Testing the Quiet Life Hypothesis in the African Banking Industry

Journal of Industry, Competition and Trade,19(1), pp 69-82 (2019)

20 Pages Posted: 24 May 2018 Last revised: 10 Mar 2019

See all articles by Simplice Asongu

Simplice Asongu

African Governance and Development Institute

Nicholas Odhiambo

University of South Africa - Department of Economics

Date Written: January 7, 2018

Abstract

The Quiet Life Hypothesis (QLH) is the pursuit of less efficiency by firms. In this study, we assess if powerful banks in the African banking industry are increasing financial access. The QLH is therefore consistent with the pursuit of financial intermediation inefficiency by large banks. To investigate the hypothesis, we first estimate the Lerner index. Then, using Two Stage Least Squares, we assess the effect of the Lerner index on financial access proxied by loan price and loan quantity. The empirical evidence is based on a panel of 162 banks from 42 African countries for the period 2001-2011. The findings support the QLH, although quiet life is driven by the below-median Lerner index sub-sample. Policy implications are discussed.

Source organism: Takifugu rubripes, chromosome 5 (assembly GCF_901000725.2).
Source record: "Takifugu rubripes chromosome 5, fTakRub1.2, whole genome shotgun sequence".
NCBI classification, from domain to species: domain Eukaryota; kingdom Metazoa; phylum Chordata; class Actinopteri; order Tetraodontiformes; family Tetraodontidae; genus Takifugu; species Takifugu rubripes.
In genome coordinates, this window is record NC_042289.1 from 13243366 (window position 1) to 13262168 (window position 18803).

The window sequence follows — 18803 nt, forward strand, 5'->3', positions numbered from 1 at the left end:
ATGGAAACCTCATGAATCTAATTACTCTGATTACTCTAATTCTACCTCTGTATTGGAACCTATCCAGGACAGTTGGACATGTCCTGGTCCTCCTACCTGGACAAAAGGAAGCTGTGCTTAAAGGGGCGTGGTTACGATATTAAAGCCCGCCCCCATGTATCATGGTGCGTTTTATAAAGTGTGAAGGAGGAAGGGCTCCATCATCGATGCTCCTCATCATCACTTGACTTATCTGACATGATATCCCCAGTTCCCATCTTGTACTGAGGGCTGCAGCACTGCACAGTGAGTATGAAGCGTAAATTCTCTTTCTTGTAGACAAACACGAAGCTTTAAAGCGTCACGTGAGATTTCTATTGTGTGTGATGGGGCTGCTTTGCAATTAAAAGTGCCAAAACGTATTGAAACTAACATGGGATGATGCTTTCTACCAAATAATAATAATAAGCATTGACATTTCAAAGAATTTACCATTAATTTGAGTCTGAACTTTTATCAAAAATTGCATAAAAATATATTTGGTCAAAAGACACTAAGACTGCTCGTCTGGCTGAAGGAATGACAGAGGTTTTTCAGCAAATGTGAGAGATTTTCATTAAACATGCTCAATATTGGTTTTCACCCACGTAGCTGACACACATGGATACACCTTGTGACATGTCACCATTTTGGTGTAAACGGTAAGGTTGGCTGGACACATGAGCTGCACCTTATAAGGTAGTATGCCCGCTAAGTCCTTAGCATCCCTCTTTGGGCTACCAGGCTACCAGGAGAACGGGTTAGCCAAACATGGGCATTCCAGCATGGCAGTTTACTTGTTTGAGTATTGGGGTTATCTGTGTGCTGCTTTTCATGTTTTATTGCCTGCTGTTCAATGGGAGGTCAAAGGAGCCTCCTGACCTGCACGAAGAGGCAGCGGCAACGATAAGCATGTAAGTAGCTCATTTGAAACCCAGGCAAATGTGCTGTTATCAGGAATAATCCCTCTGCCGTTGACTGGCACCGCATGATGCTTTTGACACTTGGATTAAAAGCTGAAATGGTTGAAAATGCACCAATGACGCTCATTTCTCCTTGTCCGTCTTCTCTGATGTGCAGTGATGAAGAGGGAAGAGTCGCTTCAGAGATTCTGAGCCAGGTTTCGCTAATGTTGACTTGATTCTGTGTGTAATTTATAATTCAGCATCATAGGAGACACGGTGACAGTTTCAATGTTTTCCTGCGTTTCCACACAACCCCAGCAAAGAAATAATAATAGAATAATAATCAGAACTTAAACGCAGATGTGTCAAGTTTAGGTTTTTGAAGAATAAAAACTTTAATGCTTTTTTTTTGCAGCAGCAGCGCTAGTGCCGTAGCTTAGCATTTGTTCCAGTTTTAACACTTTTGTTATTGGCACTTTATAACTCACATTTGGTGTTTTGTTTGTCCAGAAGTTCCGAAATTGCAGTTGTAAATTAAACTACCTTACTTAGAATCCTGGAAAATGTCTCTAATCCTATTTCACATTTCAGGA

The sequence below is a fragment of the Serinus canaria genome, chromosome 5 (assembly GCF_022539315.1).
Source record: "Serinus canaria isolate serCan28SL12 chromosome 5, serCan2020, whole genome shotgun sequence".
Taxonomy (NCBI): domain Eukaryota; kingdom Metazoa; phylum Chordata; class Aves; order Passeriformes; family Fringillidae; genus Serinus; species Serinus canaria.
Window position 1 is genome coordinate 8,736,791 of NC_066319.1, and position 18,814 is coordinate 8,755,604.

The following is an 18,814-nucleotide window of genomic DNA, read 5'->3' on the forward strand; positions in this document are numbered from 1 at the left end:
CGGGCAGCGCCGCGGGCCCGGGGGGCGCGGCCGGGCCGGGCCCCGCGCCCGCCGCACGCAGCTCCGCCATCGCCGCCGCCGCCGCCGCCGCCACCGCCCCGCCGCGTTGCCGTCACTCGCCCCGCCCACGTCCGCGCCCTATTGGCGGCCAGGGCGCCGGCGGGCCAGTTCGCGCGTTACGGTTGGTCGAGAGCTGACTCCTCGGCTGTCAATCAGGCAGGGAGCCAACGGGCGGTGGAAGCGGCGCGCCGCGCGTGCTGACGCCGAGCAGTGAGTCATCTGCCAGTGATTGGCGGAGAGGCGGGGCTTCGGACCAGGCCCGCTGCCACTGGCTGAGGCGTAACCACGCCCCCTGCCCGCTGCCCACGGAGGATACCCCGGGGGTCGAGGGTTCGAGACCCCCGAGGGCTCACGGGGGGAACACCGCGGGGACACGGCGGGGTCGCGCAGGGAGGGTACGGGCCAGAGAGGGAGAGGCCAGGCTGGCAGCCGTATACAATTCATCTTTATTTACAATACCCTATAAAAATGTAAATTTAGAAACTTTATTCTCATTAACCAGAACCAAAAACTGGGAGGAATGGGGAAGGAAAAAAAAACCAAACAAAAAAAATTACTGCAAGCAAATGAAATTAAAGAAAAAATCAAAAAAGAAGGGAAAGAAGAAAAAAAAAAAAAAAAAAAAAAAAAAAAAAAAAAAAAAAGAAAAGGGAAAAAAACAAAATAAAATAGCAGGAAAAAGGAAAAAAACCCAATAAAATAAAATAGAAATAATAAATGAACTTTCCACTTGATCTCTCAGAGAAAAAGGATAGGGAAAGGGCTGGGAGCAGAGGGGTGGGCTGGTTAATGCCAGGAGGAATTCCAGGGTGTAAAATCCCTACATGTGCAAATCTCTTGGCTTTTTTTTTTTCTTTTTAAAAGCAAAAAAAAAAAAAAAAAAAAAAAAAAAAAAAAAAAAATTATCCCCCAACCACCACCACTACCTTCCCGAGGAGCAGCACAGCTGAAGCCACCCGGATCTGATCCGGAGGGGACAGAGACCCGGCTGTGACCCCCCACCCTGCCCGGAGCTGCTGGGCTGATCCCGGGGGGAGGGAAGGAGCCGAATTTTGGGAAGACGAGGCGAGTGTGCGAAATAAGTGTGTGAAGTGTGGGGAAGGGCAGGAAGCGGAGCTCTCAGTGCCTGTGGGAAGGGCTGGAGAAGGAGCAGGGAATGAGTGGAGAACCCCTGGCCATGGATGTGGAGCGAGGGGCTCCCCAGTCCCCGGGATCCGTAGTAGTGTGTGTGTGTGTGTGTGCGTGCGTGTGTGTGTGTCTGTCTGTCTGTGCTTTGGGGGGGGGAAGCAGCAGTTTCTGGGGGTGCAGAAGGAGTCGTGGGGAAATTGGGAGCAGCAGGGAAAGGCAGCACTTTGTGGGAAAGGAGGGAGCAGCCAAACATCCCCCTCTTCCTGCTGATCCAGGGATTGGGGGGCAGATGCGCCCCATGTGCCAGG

Keywords: Financial access; Bank performance; Africa

JEL Classification: D40; G20; G29; L10; O55

Suggested Citation

Asongu, Simplice and Odhiambo, Nicholas, Testing the Quiet Life Hypothesis in the African Banking Industry (January 7, 2018). Journal of Industry, Competition and Trade,19(1), pp 69-82 (2019). Available at SSRN: https://ssrn.com/abstract=3175048 or http://dx.doi.org/10.2139/ssrn.3175048

Simplice Asongu (Contact Author)

African Governance and Development Institute ( email )

P.O. Box 8413
Yaoundé, 8413
Cameroon

Nicholas Odhiambo

University of South Africa - Department of Economics ( email )

PO Box 392
Pretoria, 0003
South Africa

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